Would Your Team Make the Sweet Sixteen for Nonprofit March Madness Based on Performance?

March 21, 2018

If you answered "yes" then we'll catch you at the next Conversations session in April:)

If you answered no, then let's have a Conversation!

LeBron James, Derek Jeter, Peyton Manning, Karli Lloyd, Sylvia Fowles…you know their names, and you watch them play, but how do they lead their team to victory?

In professional sports, developing a performance management system might seem less challenging than creating one in your nonprofit organization.  Seems pretty cut-and-dry, right?  The team either wins or loses.  Done.

The nonprofit sector is far from different.

Winning may result in a higher profile, better funding, stronger connections and losses that usually result in less funding, poor program quality and diminished overall capacity.

Your team needs to train, review and evaluate their past performance, have the equipment they need and possess excellent communication skills across the organization to ensure everyone knows the play.  And remember, EVERYONE has a bad game once in awhile... 

As the coach, it is incumbent upon you to develop strategies that develop your team.  It is the only way to victory!

How do you get there? 


During the onboarding process, many organizations go through the basic of training on technology, data systems, client flow and staff protocols but how often is the overall plan for the agency included?  I have found not often, and without the employee understanding how they fit into the strategy, it can be hard for them to appreciate how valuable their work is to the success of the organization.

So my first tip is to make sure your onboarding process includes a review of the overall agency vision, mission, goals, and objectives and how their work as an employee filters up to the goals.

In my experience, nonprofit leaders find it hard to set-aside time in the hectic pace of a nonprofit organization and spend time reviewing the agency goals with new staff, let alone helping your team understand how their role needs to function for the team to succeed.  However, it is hard to build a winning team culture when some of the players don't understand the play.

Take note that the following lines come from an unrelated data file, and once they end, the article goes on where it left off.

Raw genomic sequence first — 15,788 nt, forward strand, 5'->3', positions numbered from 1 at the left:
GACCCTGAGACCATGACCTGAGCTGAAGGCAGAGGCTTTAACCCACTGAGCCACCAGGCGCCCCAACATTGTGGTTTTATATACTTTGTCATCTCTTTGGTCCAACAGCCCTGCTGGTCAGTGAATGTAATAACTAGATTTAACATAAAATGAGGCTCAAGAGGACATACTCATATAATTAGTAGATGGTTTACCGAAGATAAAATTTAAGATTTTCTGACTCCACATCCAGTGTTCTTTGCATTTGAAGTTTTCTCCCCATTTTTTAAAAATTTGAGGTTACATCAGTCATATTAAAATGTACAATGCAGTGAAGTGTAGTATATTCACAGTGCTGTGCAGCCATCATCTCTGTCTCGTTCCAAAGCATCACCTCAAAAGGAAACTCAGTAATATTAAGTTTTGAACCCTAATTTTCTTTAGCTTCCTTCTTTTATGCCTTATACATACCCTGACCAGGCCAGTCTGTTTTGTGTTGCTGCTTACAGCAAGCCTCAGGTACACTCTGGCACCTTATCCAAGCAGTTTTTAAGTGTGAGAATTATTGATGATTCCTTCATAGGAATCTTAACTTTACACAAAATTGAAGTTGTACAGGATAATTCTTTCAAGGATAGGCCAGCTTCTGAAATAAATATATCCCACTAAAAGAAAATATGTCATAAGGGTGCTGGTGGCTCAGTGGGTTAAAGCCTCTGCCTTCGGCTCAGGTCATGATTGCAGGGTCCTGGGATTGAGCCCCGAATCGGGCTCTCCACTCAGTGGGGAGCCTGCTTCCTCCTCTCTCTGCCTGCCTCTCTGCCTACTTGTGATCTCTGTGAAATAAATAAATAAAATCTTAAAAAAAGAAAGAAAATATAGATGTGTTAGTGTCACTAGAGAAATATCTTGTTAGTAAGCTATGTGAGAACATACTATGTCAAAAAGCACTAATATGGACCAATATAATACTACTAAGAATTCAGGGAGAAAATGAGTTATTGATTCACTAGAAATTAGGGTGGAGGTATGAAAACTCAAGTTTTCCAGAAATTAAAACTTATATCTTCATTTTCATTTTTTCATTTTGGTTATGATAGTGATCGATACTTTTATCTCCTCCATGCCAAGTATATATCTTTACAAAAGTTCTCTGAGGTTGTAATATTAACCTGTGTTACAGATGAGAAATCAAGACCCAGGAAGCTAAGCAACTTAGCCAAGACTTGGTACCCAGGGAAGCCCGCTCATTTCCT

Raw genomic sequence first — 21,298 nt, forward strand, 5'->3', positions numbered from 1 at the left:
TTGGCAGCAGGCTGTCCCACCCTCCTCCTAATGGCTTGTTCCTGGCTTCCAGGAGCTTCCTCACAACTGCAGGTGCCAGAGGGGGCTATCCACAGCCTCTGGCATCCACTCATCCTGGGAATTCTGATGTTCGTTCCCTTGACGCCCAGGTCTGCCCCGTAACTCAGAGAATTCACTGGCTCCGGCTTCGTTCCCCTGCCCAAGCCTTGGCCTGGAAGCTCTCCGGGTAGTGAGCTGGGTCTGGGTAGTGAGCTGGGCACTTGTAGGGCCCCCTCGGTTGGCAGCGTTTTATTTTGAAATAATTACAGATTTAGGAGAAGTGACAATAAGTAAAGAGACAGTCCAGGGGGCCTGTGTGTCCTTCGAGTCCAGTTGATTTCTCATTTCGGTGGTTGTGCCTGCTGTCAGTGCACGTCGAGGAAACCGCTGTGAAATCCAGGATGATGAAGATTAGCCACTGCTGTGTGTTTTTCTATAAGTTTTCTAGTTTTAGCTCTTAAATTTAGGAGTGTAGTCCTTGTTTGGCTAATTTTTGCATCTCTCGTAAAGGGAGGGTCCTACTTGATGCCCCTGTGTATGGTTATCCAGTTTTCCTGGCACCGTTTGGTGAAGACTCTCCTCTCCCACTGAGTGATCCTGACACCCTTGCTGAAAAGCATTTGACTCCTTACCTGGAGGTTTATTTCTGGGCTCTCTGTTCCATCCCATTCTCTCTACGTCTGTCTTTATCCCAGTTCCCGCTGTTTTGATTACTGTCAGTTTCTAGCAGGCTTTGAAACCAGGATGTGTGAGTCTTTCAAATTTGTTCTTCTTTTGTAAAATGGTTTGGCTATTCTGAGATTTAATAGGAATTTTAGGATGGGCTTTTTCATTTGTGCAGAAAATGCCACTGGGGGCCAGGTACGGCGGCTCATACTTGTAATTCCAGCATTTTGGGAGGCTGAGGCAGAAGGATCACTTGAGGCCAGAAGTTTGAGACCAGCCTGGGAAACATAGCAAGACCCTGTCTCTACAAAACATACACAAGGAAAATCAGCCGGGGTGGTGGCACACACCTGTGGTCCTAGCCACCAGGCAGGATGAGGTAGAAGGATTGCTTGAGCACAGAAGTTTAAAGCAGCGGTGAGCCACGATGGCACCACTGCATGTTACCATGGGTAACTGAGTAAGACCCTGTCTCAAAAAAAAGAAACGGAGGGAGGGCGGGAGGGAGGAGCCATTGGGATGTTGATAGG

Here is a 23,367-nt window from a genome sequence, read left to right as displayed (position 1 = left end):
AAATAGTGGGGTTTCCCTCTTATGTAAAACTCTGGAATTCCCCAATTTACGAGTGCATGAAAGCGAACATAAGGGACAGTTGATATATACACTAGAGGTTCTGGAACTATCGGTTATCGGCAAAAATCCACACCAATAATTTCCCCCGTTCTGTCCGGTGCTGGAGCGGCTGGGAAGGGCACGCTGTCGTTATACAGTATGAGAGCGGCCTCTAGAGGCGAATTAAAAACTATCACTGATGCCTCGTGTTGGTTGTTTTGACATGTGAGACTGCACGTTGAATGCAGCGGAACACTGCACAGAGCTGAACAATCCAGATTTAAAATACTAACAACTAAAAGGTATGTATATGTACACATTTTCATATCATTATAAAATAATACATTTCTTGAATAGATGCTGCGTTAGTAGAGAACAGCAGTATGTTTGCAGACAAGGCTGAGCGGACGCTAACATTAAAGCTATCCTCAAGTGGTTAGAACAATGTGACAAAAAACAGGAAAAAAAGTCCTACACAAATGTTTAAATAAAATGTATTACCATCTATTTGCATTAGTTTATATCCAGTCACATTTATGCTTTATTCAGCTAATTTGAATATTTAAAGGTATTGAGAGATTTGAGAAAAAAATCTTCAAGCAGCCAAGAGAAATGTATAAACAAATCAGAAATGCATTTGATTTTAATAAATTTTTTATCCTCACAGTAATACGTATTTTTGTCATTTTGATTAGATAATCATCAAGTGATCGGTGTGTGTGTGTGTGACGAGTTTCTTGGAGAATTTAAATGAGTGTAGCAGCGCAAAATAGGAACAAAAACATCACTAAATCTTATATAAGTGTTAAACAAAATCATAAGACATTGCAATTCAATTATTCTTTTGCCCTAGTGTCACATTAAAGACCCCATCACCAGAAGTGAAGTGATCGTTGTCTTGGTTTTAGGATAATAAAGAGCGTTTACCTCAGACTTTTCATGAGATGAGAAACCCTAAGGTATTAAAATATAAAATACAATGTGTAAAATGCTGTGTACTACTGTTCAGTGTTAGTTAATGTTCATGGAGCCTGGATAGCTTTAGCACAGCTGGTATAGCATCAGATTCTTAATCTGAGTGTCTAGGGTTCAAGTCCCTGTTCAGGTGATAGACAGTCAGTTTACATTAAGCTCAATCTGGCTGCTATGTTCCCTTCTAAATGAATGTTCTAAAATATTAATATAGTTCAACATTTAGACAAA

Once the employee understands their place in the plan, clarify your expectations of them in their role and how the strategies of the plan align with their work.  From here, you should help them develop their own goals for the year and set the expectation of them to have the goals updated during the performance review process.

Let's use a basketball analogy.  The coach has a win/loss goal for the team for the season, so he/she crafts their practices, plays, scouting and player recruitment based on that idea.  Also, each player also has their own goals for the season and bases those goals on their performance from the last season.  Thinking of these goals is usually what would lead a player to add their own shooting practice time, polish up their free-throws, or perhaps invest in new shoes.  Both are working towards a winning season. 


Once an employee has designed their personal goals, scheduling regular check-ins is really important.  Let's think about the basketball team analogy again.  If a coach only conducted check-ins on the teams' stats and the personal stats once a year, many of us would think that was odd.  Can you imagine an announcer during a free-throw saying, "Well Bob, LeBron is at the line, but we have no idea how he has performed in the past, let's cross our fingers and see if he makes it?"

My point is that performance management needs to be a part of the organization's culture more often than once or twice a year and might even need to be once a month.  Your team needs feedback to know where they are doing well and where they are falling short.  It might be more feasible to be quarterly or every-other-month, but more than once or twice a year.


And never miss a moment to celebrate success at both the organizational level and the personnel level, here's how.

Want to learn more?

Join Dr. Adriennie Hatten and me for a Conversation on Tuesday, March 27, 2018, @ 9:00am-10: 30 am via webinar in partnership with the Foundation Center Midwest.

Can't make it?  Email me, and we'll have a conversation:  allison.ascend@gmail.com